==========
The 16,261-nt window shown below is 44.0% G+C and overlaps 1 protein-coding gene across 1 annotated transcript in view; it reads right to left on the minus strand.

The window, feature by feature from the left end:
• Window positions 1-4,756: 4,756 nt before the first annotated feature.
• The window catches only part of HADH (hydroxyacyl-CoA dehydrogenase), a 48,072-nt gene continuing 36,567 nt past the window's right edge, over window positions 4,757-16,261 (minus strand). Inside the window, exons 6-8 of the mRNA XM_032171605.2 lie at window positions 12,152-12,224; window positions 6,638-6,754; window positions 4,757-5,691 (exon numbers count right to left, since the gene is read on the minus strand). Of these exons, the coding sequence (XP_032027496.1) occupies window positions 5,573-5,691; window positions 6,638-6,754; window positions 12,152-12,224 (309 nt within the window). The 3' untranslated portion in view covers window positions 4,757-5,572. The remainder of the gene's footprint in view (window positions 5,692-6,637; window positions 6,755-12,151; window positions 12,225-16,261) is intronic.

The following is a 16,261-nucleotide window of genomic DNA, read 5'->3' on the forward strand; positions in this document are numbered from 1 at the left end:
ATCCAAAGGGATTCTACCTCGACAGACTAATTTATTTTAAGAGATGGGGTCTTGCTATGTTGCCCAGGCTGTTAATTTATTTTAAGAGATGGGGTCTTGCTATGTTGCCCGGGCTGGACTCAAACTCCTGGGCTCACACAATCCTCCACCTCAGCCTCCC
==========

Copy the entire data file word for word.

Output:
The 16,261-nt window shown below is 44.0% G+C and overlaps 1 protein-coding gene across 1 annotated transcript in view; it reads right to left on the minus strand.

The window, feature by feature from the left end:
• Window positions 1-4,756: 4,756 nt before the first annotated feature.
• The window catches only part of HADH (hydroxyacyl-CoA dehydrogenase), a 48,072-nt gene continuing 36,567 nt past the window's right edge, over window positions 4,757-16,261 (minus strand). Inside the window, exons 6-8 of the mRNA XM_032171605.2 lie at window positions 12,152-12,224; window positions 6,638-6,754; window positions 4,757-5,691 (exon numbers count right to left, since the gene is read on the minus strand). Of these exons, the coding sequence (XP_032027496.1) occupies window positions 5,573-5,691; window positions 6,638-6,754; window positions 12,152-12,224 (309 nt within the window). The 3' untranslated portion in view covers window positions 4,757-5,572. The remainder of the gene's footprint in view (window positions 5,692-6,637; window positions 6,755-12,151; window positions 12,225-16,261) is intronic.

The following is a 16,261-nucleotide window of genomic DNA, read 5'->3' on the forward strand; positions in this document are numbered from 1 at the left end:
ATCCAAAGGGATTCTACCTCGACAGACTAATTTATTTTAAGAGATGGGGTCTTGCTATGTTGCCCAGGCTGTTAATTTATTTTAAGAGATGGGGTCTTGCTATGTTGCCCGGGCTGGACTCAAACTCCTGGGCTCACACAATCCTCCACCTCAGCCTCCC